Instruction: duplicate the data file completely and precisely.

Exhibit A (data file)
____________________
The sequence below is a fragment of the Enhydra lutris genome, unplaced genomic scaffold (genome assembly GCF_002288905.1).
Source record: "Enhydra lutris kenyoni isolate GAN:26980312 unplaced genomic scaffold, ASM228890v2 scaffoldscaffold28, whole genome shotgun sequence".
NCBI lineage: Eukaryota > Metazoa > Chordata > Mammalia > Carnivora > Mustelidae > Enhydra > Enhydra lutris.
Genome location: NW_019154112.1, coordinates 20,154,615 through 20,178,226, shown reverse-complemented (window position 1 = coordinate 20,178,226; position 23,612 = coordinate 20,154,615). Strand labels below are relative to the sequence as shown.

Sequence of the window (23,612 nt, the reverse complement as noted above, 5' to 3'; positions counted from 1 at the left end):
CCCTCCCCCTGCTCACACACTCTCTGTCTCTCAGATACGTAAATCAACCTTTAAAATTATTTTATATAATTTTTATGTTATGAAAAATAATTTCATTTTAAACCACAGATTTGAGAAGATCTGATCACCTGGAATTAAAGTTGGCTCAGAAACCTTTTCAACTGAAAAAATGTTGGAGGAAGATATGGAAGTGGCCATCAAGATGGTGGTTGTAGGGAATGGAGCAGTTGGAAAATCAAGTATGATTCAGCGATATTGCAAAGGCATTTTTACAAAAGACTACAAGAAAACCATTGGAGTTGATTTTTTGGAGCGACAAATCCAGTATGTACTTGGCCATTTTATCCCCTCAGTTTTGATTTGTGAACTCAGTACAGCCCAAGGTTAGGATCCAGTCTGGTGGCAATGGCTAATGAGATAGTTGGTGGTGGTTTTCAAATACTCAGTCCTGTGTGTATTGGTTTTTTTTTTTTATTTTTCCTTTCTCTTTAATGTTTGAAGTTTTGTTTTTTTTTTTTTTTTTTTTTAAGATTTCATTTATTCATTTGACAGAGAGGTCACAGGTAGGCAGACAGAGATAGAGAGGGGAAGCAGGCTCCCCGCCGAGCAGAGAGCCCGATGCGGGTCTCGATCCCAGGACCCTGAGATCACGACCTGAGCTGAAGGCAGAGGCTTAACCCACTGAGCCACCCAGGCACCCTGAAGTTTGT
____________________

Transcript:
The sequence below is a fragment of the Enhydra lutris genome, unplaced genomic scaffold (genome assembly GCF_002288905.1).
Source record: "Enhydra lutris kenyoni isolate GAN:26980312 unplaced genomic scaffold, ASM228890v2 scaffoldscaffold28, whole genome shotgun sequence".
NCBI lineage: Eukaryota > Metazoa > Chordata > Mammalia > Carnivora > Mustelidae > Enhydra > Enhydra lutris.
Genome location: NW_019154112.1, coordinates 20,154,615 through 20,178,226, shown reverse-complemented (window position 1 = coordinate 20,178,226; position 23,612 = coordinate 20,154,615). Strand labels below are relative to the sequence as shown.

Sequence of the window (23,612 nt, the reverse complement as noted above, 5' to 3'; positions counted from 1 at the left end):
CCCTCCCCCTGCTCACACACTCTCTGTCTCTCAGATACGTAAATCAACCTTTAAAATTATTTTATATAATTTTTATGTTATGAAAAATAATTTCATTTTAAACCACAGATTTGAGAAGATCTGATCACCTGGAATTAAAGTTGGCTCAGAAACCTTTTCAACTGAAAAAATGTTGGAGGAAGATATGGAAGTGGCCATCAAGATGGTGGTTGTAGGGAATGGAGCAGTTGGAAAATCAAGTATGATTCAGCGATATTGCAAAGGCATTTTTACAAAAGACTACAAGAAAACCATTGGAGTTGATTTTTTGGAGCGACAAATCCAGTATGTACTTGGCCATTTTATCCCCTCAGTTTTGATTTGTGAACTCAGTACAGCCCAAGGTTAGGATCCAGTCTGGTGGCAATGGCTAATGAGATAGTTGGTGGTGGTTTTCAAATACTCAGTCCTGTGTGTATTGGTTTTTTTTTTTTATTTTTCCTTTCTCTTTAATGTTTGAAGTTTTGTTTTTTTTTTTTTTTTTTTTTAAGATTTCATTTATTCATTTGACAGAGAGGTCACAGGTAGGCAGACAGAGATAGAGAGGGGAAGCAGGCTCCCCGCCGAGCAGAGAGCCCGATGCGGGTCTCGATCCCAGGACCCTGAGATCACGACCTGAGCTGAAGGCAGAGGCTTAACCCACTGAGCCACCCAGGCACCCTGAAGTTTGT